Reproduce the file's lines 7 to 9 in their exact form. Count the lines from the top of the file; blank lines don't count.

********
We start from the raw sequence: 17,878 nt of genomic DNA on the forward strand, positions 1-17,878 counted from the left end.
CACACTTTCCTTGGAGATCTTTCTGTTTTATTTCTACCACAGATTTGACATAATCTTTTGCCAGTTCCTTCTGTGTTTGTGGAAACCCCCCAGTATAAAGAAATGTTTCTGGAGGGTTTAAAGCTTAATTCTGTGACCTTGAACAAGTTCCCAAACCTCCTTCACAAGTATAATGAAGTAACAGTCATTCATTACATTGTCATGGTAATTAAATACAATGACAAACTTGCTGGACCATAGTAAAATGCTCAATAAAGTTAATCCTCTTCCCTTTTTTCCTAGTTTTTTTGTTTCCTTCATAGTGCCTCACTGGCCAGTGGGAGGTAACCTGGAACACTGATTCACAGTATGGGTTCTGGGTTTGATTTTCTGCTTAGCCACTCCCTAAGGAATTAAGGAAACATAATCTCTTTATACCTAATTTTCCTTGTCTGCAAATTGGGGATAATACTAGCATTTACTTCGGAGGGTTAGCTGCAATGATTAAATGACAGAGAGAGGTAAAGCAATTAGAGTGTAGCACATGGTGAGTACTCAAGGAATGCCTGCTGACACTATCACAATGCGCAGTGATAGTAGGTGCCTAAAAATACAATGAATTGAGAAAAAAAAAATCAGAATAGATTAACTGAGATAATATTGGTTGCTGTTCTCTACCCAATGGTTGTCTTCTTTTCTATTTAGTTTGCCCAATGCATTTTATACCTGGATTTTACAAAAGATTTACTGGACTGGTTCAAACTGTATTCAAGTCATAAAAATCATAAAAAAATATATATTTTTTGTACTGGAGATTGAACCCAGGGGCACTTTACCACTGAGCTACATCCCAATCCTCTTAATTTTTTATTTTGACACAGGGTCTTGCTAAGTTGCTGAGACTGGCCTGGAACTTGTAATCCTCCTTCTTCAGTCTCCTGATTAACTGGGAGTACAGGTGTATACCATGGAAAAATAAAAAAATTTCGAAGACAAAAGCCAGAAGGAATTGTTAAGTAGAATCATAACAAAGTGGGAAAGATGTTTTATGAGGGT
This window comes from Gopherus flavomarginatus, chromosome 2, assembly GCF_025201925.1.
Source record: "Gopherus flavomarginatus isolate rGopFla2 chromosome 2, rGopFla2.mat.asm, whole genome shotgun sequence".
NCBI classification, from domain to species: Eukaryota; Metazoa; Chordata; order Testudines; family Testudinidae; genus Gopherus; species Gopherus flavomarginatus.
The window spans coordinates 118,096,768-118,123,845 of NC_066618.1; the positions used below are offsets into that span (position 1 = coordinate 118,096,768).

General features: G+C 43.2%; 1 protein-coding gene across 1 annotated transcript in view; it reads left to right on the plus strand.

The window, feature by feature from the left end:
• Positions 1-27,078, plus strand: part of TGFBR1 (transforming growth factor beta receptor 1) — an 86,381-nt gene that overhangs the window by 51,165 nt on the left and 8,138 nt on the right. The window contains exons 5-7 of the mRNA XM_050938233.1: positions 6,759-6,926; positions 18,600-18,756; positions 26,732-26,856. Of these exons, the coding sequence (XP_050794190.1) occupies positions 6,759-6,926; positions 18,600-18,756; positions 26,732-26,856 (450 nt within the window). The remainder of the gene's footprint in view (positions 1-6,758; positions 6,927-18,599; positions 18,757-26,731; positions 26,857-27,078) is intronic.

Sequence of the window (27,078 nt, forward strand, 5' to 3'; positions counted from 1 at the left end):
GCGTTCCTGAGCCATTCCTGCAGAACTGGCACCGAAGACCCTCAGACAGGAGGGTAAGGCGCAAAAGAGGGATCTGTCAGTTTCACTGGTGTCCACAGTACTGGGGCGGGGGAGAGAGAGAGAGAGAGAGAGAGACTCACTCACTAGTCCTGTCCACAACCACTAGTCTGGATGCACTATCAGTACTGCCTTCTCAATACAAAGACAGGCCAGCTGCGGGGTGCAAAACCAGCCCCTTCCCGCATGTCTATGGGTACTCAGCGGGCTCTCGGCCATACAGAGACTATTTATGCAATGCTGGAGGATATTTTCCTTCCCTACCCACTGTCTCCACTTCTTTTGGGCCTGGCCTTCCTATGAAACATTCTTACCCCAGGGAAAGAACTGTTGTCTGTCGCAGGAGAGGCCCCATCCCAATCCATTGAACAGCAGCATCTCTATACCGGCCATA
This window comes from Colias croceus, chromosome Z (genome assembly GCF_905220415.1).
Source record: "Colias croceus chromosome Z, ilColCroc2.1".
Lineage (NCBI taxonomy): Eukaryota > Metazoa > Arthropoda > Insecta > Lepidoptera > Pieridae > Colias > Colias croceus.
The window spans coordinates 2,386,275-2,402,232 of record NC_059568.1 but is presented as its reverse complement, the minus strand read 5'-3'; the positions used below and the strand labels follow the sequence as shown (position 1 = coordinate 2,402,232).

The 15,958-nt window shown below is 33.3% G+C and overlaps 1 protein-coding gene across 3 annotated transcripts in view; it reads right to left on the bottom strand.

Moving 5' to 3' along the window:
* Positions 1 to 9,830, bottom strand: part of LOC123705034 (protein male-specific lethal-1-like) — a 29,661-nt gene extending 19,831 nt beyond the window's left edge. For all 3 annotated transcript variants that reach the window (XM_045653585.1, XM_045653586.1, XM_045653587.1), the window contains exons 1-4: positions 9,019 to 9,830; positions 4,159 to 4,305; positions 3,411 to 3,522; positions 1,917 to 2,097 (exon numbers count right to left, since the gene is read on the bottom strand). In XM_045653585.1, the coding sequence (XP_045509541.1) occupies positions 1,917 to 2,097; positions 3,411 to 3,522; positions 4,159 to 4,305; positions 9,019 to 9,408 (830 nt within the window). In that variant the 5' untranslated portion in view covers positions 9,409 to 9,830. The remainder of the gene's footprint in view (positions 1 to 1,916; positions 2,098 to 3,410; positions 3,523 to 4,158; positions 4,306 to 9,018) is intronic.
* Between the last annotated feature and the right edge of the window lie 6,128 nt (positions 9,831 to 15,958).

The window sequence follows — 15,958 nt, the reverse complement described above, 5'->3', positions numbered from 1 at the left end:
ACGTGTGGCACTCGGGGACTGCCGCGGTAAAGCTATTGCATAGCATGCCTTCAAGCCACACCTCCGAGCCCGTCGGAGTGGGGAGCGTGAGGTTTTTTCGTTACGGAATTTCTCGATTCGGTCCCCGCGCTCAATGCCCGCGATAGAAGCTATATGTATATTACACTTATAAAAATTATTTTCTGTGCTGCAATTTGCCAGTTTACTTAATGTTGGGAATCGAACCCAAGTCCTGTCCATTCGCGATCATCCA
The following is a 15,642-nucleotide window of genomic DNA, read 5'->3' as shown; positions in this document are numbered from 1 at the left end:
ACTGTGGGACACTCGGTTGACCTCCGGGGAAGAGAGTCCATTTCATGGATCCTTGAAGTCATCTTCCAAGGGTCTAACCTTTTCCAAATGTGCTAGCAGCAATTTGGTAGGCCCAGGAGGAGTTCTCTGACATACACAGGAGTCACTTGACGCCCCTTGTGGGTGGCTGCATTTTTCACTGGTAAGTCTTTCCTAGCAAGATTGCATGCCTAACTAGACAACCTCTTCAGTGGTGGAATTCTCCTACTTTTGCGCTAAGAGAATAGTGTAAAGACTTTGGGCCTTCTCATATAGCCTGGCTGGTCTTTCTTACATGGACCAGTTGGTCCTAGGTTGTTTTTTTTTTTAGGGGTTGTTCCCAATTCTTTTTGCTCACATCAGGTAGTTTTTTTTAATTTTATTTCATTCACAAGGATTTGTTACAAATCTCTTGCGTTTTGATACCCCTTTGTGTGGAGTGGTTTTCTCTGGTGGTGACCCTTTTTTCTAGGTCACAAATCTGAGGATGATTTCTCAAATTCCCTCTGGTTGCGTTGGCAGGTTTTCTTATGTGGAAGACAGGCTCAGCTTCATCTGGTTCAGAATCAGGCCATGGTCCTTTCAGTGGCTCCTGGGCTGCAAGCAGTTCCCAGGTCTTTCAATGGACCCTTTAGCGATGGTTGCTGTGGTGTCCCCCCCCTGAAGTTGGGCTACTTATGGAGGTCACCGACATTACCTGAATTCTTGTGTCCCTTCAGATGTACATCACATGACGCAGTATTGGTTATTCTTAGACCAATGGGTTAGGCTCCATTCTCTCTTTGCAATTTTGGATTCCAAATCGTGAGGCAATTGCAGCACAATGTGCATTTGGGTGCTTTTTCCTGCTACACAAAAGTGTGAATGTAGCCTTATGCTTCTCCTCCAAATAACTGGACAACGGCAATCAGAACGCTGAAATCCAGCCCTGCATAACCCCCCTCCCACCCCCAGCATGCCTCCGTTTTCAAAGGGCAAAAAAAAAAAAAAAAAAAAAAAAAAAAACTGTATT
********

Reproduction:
General features: G+C 43.2%; 1 protein-coding gene across 1 annotated transcript in view; it reads left to right on the plus strand.

The window, feature by feature from the left end:
• Positions 1-27,078, plus strand: part of TGFBR1 (transforming growth factor beta receptor 1) — an 86,381-nt gene that overhangs the window by 51,165 nt on the left and 8,138 nt on the right. The window contains exons 5-7 of the mRNA XM_050938233.1: positions 6,759-6,926; positions 18,600-18,756; positions 26,732-26,856. Of these exons, the coding sequence (XP_050794190.1) occupies positions 6,759-6,926; positions 18,600-18,756; positions 26,732-26,856 (450 nt within the window). The remainder of the gene's footprint in view (positions 1-6,758; positions 6,927-18,599; positions 18,757-26,731; positions 26,857-27,078) is intronic.